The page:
old love, new love.

Alright, here's a start. This is a post that has been sitting in my draft folder for weeks. I've poked at it, added to it bit by bit, considered deleting it, left it alone, sat staring blankly at it, wondering why I was even writing to begin with.

We'll start with the why. 

Why: You, those that I photograph, grant me this incredible gift on your wedding day (or any time we take photos together). You allow me into your lives. You allow me to meet your parents, to play with your pets, your children, to hug your best friend, and to be up in your business on one of the most significant, beautiful, achingly emotion days of your life. You allow me to capture moments, fleeting and precious. You allow me to see your laughter, your tears, your stress, excitement, bewilderment, joy, sorrow, pain, pleasure, the list goes on. You allow me to take you on an adventure, to explore the unknown, geographical and emotional, and to get down to what really matters to you.

Whoah. You guys, that's a huge deal. And it's a deal that I do not take lightly.

So here's why, why this blog post: its here to let you know that you're not alone. Love is love, no matter what form it takes, no matter if it is new or old or grand or simple or dignified or messy. If each and every one of us spoke just a little more of our emotions, about our experiences, well, it would be magic. 

So here we go.

I cried in the shower this morning. Let's be honest, when you're a mom, or a woman, or a human, you cry in the shower a lot. I do, at least. But this time stood out.

I was thinking about Jack Johnson. Specifically, I was thinking about a Jack Johnson concert that Drew and I went to when we were first dating, years ago. The concert was incredible, but the real memory was made after we had exited the venue. We left early (before encore, if I recall correctly), to beat the San Diego traffic. We paused a moment in the parking lot to decide if we should buy a poster (we did, it's now hanging in a place of honor on our wall). Jack Johnson came back on stage, and began to play one of our favourite songs- Do You Remember. Cliche, perhaps, but we've always thought of it as "our song". As the years go by, it seems more and more applicable. As he played, we got lost in the music. Moved in close. Began to dance, slowly, thoughtfully, emotionally. If you know me at all, you know I don't dance, unless I'm drunk (never) or coerced (not likely). This was a rare occasion. We danced, holding each other close. We, in that moment, felt in perfect unison. The song ended. We bought our poster and went home. Nothing crazy, right? Just a cute moment between two fresh folk in the throes of young love.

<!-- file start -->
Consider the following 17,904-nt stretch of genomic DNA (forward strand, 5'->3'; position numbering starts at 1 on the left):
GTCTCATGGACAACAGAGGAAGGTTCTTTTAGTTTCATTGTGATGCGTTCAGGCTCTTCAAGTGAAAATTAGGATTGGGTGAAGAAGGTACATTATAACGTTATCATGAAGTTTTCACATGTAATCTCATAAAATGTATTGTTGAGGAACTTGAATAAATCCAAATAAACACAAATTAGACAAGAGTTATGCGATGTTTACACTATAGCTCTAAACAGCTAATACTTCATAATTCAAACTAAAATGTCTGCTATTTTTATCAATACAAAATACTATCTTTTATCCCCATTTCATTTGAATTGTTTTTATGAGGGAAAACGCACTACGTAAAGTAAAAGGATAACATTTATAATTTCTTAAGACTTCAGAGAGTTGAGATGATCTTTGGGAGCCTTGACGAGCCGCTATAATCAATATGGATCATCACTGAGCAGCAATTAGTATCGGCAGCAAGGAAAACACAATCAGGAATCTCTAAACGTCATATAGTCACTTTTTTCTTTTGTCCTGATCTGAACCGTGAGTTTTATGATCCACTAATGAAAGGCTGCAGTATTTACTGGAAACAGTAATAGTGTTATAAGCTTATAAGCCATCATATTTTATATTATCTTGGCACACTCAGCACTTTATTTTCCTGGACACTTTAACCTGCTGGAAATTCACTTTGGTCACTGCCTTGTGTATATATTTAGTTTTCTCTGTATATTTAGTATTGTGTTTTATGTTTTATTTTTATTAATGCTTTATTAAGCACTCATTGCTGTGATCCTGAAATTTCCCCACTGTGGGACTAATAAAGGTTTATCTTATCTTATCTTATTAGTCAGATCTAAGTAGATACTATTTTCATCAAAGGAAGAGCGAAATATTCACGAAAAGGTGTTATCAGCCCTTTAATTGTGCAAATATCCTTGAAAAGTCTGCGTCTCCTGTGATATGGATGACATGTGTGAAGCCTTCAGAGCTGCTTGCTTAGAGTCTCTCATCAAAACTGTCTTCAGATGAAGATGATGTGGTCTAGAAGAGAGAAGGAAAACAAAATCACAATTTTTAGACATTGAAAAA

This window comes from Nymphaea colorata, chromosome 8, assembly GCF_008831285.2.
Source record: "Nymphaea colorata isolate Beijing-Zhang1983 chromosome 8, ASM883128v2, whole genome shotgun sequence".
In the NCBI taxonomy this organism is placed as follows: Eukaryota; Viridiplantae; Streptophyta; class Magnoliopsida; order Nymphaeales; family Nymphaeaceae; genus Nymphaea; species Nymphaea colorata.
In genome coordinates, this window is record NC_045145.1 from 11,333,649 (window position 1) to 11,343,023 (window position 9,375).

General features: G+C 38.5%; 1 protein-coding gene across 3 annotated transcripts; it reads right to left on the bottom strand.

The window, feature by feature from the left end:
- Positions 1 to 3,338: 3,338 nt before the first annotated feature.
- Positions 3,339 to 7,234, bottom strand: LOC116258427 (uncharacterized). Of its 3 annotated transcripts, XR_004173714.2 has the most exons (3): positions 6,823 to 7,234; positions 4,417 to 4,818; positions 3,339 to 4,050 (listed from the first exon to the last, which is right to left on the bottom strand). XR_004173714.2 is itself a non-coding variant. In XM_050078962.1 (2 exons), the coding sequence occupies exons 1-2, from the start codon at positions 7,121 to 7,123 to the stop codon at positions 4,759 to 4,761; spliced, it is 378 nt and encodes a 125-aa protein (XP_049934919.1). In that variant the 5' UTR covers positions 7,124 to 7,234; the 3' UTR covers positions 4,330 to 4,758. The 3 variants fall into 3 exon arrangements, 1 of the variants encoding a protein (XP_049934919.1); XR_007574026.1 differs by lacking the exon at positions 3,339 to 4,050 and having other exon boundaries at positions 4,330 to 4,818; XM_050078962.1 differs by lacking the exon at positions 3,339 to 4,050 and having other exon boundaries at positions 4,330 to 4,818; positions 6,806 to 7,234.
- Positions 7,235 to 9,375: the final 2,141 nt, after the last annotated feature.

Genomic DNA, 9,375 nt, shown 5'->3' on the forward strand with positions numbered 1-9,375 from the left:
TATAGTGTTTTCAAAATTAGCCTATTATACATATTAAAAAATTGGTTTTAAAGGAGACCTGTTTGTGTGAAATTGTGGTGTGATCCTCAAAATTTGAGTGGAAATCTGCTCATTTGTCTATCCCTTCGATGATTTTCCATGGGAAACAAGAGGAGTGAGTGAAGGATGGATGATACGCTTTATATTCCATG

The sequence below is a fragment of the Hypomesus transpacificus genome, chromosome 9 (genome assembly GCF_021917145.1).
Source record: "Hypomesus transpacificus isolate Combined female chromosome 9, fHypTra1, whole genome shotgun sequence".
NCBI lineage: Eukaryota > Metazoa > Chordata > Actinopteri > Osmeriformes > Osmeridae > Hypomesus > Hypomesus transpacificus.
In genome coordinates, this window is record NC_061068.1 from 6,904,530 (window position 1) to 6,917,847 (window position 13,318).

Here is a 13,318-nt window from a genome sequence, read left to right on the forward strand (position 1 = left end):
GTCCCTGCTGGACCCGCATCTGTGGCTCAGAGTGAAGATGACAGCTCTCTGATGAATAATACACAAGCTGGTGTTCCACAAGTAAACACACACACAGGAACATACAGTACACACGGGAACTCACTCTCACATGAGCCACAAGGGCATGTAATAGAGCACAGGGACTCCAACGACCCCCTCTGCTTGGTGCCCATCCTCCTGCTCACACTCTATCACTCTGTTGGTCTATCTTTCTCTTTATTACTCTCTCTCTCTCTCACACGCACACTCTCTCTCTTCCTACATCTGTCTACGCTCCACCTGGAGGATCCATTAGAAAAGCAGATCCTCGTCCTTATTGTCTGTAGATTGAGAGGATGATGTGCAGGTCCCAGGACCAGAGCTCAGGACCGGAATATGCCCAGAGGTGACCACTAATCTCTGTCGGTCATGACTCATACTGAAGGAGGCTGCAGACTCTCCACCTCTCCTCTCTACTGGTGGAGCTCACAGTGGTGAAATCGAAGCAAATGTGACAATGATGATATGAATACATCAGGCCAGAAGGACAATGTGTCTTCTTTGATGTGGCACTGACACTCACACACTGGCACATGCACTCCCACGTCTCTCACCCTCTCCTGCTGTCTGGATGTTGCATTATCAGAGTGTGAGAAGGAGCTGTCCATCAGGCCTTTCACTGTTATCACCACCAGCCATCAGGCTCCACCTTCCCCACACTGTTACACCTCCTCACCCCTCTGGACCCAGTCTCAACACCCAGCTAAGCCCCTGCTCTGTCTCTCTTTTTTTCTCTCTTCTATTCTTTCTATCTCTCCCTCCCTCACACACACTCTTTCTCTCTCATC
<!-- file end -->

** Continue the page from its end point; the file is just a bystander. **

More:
A year later, Drew got down on one knee and asked me to spend the rest of my life by his side while the same song played in the background. He had made a shuffled playlist of our favourite love songs, and told me later that whichever song was playing when the moment came to propose (he had left the music on, picked me up from the airport, and come back home just in time for Do You Remember to begin) would be our song. So, there you have it. Our song.

We are now going on seven years, and those squishy, lovey, heart-exploding moments are fleeting, and often seem few and far between.

I hear you. Seven years? C'mon, you babies, that's nothing! I know, seven years isn't long in the grand scheme, but Drew and I have been through some pretty serious shit together, things that mature a relationship and make one year feel like ten. The honeymoon stage didn't last long. That's not a complaint, it's just a fact.

Raw and honest moment here (I'm made of those), there are days nowadays when our love feels tired. Worn out. Thin.

As I stood in the shower, I cried, I ached for that fresh, new love again. I cried because I wanted things to be simple, magical, sparkly and unicorn-y. I wanted to giggle and blush and feel my stomach leaping around when I thought of him. When I thought of him, I wanted to think about the Little Dipper freckle pattern on his shoulder, about his incredibly calming, charming presence, about the mischievous spark in his eyes, not about his cluttered desk, how much we owe in taxes, and for the love of God, why he didn't make the bed once again this morning.

I wanted for things to always come easily with us, to fall into place without effort, without struggle, without, well, work.

Ouch. There are days that it feels like that's all love becomes after awhile. Work.

There I am, crying in the shower, and it hit me. What, in all the goodness that life offers us, is not worth working for? Who ever said love was easy? My mother has reminded me countless times throughout my life that love, marriage, partnership is incredibly hard work. It's something that you work at every day. Some days you work hard, other days you work really hard.

But hey, just like I'm always chattering on about, the effort is absolutely worth it.

Rewind five years to our wedding day. Drew stood across the aisle from me, in a field cleared, tilled and planted by our own hands (work) under an arch made my by father (work), and made his vows to me. 

He didn't vow that our lives would be perfect. He didn't vow that we would always get along. He didn't vow to give me everything I'd ever wanted, plus unicorns and sparkles. He vowed to fight with me. That's right. On our wedding day, he promised me a good row. Because those that are willing to fight through the hard times are those that will last.

Well played, Vanasse.